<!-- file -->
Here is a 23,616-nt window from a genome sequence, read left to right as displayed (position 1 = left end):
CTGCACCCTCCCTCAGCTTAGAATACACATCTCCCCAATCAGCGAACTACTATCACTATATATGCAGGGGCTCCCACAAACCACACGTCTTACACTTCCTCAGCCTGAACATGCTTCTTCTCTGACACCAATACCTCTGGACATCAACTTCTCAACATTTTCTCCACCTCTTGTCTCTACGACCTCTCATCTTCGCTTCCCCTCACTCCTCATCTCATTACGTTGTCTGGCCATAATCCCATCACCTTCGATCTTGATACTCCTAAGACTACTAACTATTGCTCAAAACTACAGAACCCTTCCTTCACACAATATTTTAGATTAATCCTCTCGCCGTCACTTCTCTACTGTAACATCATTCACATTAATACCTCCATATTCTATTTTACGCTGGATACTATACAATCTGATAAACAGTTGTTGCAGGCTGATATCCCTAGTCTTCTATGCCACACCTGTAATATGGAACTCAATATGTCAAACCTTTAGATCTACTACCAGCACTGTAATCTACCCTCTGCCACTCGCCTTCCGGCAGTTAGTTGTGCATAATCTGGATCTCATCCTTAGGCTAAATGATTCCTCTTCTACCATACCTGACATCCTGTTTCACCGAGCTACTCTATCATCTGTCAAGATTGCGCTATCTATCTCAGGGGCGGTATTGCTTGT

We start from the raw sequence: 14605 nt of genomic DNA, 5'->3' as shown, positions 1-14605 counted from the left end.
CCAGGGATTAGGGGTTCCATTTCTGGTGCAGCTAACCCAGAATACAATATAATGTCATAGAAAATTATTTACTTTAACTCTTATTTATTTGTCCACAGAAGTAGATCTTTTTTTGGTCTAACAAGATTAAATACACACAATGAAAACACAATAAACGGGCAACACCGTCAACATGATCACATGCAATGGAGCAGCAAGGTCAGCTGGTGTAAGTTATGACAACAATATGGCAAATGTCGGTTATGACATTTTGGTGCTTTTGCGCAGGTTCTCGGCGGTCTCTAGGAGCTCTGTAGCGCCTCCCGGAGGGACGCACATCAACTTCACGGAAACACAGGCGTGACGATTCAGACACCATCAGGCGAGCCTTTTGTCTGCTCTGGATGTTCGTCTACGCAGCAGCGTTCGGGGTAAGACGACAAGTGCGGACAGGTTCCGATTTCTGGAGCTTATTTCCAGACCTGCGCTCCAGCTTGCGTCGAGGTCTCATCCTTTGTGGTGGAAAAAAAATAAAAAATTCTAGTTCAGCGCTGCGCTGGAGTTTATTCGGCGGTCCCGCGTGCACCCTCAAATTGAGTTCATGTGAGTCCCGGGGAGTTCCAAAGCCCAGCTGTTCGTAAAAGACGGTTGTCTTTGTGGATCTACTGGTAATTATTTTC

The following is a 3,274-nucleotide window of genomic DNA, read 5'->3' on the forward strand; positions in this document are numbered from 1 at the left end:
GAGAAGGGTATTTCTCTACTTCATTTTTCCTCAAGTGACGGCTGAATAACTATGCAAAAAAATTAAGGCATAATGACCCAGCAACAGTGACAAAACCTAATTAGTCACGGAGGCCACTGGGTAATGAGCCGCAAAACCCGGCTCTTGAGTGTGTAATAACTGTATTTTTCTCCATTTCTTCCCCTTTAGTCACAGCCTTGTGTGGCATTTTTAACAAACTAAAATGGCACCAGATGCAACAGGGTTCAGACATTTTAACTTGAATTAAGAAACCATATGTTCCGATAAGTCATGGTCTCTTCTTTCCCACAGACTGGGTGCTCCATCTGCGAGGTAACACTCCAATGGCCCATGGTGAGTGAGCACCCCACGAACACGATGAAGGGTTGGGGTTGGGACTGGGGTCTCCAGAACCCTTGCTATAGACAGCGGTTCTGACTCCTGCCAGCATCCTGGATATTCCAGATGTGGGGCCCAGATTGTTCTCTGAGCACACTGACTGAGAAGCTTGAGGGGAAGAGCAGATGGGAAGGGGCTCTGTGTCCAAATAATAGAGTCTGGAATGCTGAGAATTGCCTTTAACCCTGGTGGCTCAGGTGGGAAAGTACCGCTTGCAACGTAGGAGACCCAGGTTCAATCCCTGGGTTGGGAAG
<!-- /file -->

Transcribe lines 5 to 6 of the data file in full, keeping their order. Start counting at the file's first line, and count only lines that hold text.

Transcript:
The following is a 3,274-nucleotide window of genomic DNA, read 5'->3' on the forward strand; positions in this document are numbered from 1 at the left end:
GAGAAGGGTATTTCTCTACTTCATTTTTCCTCAAGTGACGGCTGAATAACTATGCAAAAAAATTAAGGCATAATGACCCAGCAACAGTGACAAAACCTAATTAGTCACGGAGGCCACTGGGTAATGAGCCGCAAAACCCGGCTCTTGAGTGTGTAATAACTGTATTTTTCTCCATTTCTTCCCCTTTAGTCACAGCCTTGTGTGGCATTTTTAACAAACTAAAATGGCACCAGATGCAACAGGGTTCAGACATTTTAACTTGAATTAAGAAACCATATGTTCCGATAAGTCATGGTCTCTTCTTTCCCACAGACTGGGTGCTCCATCTGCGAGGTAACACTCCAATGGCCCATGGTGAGTGAGCACCCCACGAACACGATGAAGGGTTGGGGTTGGGACTGGGGTCTCCAGAACCCTTGCTATAGACAGCGGTTCTGACTCCTGCCAGCATCCTGGATATTCCAGATGTGGGGCCCAGATTGTTCTCTGAGCACACTGACTGAGAAGCTTGAGGGGAAGAGCAGATGGGAAGGGGCTCTGTGTCCAAATAATAGAGTCTGGAATGCTGAGAATTGCCTTTAACCCTGGTGGCTCAGGTGGGAAAGTACCGCTTGCAACGTAGGAGACCCAGGTTCAATCCCTGGGTTGGGAAG